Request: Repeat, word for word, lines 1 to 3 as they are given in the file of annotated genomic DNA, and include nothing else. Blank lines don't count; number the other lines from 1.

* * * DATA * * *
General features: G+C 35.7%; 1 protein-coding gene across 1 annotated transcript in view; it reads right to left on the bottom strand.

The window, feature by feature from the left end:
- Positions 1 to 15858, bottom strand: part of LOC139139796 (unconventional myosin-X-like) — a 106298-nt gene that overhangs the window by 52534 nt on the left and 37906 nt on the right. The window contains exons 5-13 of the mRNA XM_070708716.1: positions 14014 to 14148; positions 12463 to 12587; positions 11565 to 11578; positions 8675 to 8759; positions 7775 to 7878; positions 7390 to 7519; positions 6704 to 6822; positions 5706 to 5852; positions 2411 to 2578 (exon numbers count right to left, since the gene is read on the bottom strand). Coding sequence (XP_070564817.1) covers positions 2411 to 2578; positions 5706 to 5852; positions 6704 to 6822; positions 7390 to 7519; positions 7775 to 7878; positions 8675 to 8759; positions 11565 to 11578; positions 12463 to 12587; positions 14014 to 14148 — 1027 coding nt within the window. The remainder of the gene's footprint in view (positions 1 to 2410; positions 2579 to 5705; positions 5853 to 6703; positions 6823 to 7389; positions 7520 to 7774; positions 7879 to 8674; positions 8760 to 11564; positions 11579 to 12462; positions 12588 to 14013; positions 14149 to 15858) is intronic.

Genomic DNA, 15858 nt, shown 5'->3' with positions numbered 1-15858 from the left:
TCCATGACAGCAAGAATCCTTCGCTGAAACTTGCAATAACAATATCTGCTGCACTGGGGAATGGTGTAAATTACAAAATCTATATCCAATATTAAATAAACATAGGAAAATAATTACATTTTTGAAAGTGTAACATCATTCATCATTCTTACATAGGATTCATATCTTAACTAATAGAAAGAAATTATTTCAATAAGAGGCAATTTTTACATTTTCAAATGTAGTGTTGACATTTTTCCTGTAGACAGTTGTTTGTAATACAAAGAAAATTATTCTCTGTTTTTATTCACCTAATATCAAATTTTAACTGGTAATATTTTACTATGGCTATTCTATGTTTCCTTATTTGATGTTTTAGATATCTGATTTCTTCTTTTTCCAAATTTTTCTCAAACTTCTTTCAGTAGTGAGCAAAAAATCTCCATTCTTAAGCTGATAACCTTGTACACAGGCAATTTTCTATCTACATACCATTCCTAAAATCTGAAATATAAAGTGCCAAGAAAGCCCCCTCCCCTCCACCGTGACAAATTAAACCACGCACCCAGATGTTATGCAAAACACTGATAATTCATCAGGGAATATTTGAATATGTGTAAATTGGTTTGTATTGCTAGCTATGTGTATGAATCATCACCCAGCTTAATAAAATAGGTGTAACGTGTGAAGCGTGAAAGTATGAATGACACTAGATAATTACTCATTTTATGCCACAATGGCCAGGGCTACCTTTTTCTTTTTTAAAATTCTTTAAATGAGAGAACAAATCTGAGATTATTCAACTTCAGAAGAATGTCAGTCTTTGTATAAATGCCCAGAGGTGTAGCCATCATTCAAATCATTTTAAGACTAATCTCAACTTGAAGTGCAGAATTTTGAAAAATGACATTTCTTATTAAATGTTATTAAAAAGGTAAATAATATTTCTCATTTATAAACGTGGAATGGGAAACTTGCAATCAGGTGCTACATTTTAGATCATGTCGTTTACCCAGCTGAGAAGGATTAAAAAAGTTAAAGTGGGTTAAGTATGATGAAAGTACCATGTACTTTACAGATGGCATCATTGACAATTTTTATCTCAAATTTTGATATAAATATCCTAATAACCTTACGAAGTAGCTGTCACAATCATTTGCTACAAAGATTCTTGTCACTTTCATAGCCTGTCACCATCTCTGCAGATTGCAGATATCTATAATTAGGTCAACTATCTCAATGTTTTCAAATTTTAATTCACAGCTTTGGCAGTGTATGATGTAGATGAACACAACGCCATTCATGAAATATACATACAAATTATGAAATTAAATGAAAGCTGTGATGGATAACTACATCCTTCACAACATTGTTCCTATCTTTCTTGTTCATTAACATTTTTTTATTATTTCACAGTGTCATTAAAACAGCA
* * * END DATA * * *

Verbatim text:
General features: G+C 35.7%; 1 protein-coding gene across 1 annotated transcript in view; it reads right to left on the bottom strand.

The window, feature by feature from the left end:
- Positions 1 to 15858, bottom strand: part of LOC139139796 (unconventional myosin-X-like) — a 106298-nt gene that overhangs the window by 52534 nt on the left and 37906 nt on the right. The window contains exons 5-13 of the mRNA XM_070708716.1: positions 14014 to 14148; positions 12463 to 12587; positions 11565 to 11578; positions 8675 to 8759; positions 7775 to 7878; positions 7390 to 7519; positions 6704 to 6822; positions 5706 to 5852; positions 2411 to 2578 (exon numbers count right to left, since the gene is read on the bottom strand). Coding sequence (XP_070564817.1) covers positions 2411 to 2578; positions 5706 to 5852; positions 6704 to 6822; positions 7390 to 7519; positions 7775 to 7878; positions 8675 to 8759; positions 11565 to 11578; positions 12463 to 12587; positions 14014 to 14148 — 1027 coding nt within the window. The remainder of the gene's footprint in view (positions 1 to 2410; positions 2579 to 5705; positions 5853 to 6703; positions 6823 to 7389; positions 7520 to 7774; positions 7879 to 8674; positions 8760 to 11564; positions 11579 to 12462; positions 12588 to 14013; positions 14149 to 15858) is intronic.